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Intriguing Facts About Famous Pirate Ships

Abhay Burande Apr 17, 2019
Most of us have heard about Blackbeard and other pirates during our childhood. How did these pirates operate and what kind of ships did they use? This write-up will enlighten you on many interesting facts related to some famous pirate ships.
Novelists and filmmakers across the globe have been exploring the fascinating world of the pirates since a long time. A pirate captain is always pictured as a long-haired, black-bearded, and a fearsome young man, who enjoys plundering and harassing seafarers and capturing huge booty from them.
A classic example is Johnny Depp's character of Captain Jack Sparrow in the Hollywood blockbuster 'Pirates of the Caribbean'. The truth is that such people have existed in the past and they posed a serious threat to the sailors involved in maritime trade and related activities.
Piracy has existed in this world ever since people began to navigate the oceans for the purpose of commerce and trade. The earliest recorded evidences of such kind of piracy come from 14th century B.C., where the so-called Sea Peoples caused havoc in the Aegean and Mediterranean seas.
One of the interesting references to piracy from the 1st century B.C. tells us that Julius Caesar was abducted and held captive by Cilician pirates on a small island of ancient Greece. The tradition of piracy continued throughout the middle ages, and is ongoing even today.
The most important possession of a pirate without which he cannot function at all is unquestionably his ship. The question is, what kind of ship does a pirate need in order to carry out his operations unhindered?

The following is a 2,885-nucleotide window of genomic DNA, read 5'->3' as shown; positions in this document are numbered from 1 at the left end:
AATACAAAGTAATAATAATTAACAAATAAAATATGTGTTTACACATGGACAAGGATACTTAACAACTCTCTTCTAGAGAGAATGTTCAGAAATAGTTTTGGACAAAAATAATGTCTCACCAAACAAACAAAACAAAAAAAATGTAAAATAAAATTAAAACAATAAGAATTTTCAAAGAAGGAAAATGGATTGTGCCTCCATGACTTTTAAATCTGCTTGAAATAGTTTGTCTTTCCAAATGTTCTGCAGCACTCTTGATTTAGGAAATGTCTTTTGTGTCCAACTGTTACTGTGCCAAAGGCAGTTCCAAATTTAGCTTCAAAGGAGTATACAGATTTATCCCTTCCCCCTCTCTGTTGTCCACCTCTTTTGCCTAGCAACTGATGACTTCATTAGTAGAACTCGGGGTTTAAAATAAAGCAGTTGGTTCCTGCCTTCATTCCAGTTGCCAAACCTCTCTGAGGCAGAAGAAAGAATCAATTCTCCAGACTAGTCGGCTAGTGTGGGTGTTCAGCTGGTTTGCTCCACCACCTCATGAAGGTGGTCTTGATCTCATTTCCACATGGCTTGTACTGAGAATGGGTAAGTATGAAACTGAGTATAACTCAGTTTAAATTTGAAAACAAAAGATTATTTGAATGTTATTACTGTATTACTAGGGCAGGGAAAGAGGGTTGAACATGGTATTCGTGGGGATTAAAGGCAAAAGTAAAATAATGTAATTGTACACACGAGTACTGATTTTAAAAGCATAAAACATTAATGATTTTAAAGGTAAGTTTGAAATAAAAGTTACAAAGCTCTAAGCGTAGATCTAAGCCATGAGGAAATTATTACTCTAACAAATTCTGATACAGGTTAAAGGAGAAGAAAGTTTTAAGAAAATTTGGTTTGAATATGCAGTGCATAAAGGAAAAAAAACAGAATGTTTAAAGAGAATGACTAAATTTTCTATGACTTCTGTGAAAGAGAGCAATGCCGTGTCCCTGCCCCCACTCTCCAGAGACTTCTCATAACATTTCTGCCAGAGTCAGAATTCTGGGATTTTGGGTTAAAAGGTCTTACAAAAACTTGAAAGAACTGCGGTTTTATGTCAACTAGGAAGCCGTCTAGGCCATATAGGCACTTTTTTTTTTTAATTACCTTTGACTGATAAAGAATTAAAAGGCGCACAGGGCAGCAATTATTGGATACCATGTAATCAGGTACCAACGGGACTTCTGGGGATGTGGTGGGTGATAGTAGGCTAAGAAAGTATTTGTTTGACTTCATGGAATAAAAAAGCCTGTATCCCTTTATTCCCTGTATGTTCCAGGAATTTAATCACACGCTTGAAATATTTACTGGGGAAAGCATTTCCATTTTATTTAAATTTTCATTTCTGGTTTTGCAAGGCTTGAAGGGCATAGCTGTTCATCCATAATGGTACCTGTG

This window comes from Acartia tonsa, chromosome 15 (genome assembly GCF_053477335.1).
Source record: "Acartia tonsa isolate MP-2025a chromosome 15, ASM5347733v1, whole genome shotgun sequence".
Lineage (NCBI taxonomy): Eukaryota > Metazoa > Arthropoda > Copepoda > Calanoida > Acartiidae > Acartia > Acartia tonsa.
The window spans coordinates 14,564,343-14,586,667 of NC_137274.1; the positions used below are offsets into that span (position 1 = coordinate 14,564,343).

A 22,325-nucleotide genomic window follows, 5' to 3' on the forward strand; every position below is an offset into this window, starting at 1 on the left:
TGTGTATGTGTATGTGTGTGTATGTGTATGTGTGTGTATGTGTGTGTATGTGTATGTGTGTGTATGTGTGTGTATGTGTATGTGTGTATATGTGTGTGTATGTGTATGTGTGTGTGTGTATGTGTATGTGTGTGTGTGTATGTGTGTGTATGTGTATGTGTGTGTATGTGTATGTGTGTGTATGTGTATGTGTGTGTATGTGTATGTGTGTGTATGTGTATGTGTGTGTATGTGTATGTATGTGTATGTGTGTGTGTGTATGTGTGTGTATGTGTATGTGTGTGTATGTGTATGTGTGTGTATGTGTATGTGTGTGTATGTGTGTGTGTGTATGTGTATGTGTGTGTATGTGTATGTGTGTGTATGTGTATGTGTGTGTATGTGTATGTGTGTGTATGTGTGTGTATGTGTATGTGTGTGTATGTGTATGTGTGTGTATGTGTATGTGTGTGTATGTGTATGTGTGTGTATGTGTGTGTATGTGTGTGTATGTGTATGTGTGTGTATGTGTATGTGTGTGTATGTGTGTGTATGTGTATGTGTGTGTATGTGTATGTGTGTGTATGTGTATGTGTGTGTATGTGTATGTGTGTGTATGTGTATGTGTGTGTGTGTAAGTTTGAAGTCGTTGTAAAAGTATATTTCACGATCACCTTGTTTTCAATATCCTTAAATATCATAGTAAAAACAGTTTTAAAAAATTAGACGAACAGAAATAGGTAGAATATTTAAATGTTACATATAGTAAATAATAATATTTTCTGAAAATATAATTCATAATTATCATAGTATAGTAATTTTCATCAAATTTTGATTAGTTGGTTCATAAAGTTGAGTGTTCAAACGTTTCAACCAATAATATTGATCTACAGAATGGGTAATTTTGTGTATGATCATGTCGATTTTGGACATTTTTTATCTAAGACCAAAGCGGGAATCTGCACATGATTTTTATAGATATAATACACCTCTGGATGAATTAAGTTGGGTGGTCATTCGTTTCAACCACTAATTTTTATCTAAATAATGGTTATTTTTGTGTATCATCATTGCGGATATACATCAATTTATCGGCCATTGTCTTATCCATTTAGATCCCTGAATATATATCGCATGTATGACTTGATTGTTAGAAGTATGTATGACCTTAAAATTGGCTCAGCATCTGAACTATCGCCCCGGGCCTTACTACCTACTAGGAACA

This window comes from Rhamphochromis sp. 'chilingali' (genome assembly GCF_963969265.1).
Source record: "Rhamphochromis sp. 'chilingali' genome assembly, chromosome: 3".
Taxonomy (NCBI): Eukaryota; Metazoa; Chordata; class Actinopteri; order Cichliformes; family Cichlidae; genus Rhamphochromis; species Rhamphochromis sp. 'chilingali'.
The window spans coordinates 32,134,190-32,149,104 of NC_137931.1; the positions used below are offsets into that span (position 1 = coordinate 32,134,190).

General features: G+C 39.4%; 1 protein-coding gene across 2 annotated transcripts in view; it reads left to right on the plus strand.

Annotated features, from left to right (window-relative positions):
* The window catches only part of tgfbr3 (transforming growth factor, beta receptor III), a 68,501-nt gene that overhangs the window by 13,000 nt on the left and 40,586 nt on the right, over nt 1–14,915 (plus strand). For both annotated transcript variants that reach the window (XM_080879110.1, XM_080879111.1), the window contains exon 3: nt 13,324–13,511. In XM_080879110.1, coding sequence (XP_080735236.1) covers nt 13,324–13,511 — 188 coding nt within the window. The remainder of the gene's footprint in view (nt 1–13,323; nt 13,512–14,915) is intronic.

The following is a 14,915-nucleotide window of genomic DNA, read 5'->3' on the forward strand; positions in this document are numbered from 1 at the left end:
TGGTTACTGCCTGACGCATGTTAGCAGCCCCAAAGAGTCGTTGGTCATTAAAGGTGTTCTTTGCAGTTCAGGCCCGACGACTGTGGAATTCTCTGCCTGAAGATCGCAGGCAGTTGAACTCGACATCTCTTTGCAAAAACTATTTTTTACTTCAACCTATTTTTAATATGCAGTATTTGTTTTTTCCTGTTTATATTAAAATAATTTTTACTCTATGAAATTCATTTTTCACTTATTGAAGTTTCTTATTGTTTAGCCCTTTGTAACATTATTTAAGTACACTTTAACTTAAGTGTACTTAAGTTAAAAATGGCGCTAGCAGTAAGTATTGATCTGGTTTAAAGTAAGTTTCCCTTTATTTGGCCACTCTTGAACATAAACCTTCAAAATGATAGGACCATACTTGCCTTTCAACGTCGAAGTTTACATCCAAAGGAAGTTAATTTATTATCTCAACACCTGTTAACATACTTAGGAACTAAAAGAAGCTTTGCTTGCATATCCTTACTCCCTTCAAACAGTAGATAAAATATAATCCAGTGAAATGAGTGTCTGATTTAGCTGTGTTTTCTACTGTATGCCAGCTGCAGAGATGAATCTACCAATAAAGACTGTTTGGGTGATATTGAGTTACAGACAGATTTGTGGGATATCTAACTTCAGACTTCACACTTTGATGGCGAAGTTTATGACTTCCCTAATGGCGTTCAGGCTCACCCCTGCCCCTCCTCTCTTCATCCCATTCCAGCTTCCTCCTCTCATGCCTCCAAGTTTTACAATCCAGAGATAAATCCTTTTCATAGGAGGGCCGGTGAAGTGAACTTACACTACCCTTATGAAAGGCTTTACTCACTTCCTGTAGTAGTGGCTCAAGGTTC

The answer is simple. Since pirates are robbers, they will not legitimately buy or make their own ships. So most of the time, the ship itself was a robbed property.
In the 17th and 18th centuries, a pirate ship was conceptually anything that could float on water and was big enough to carry people. However, the most desirable design of a pirate ship was the one assuring that the vessel was able to move at a fast pace, armed with state-of-the-art weaponry, and agile enough to be able to outwit a counterattack.
Keeping this kind of design in mind, stolen vessels were customized to fit to the needs of the job they were meant to do, so that they became perfect pirate ships containing all the desired attributes.

Styles of Pirate Ships

There are several styles and designs of pirate ships. Some of these include:
  • The Sloop Style: Small ships of about 100 tons with a capacity to carry around 75 pirates
  • The Brigantine Style: Ships of about 150 tons, which could carry around 100 pirates
  • The Schooner Style: Weighed 100 tons and could contain about 75 pirates at a time
  • The Frigate or the Man-O-War Style: Ships of about 360 tons, which could carry around 190 pirates
  • The Square-Rigger Style: Weighed 90 tons and carried about 70 pirates

Renowned Pirate Ships

There were some pirate captains who became very famous with the passage of time, and so did their respective ships. Some of the pirate ships which acquired name and fame include:

Queen Anne's Revenge

This pirate ship was originally a French slave ship named La Concorde, which was seized in 1717 by a British pirate Edward Teach a.k.a Blackbeard, from the coast of West Indies. Blackbeard renamed the vessel and called it Queen Anne's Revenge, and made it his flagship.
Because it was a slave ship, it was a high-speed vessel. It had 14 guns aboard, and Blackbeard added 26 more to them, thus making it one of the most coercive pirate ships that navigated the American waters in those times.
In 1718, the vessel did suffer a shipwreck when it swept into a sunken sandbar near Beaufort inlet. Some opine that this was a deliberate attempt made by Blackbeard in order to get rid of a portion of his crew, so that he could get a larger share of the captured booty.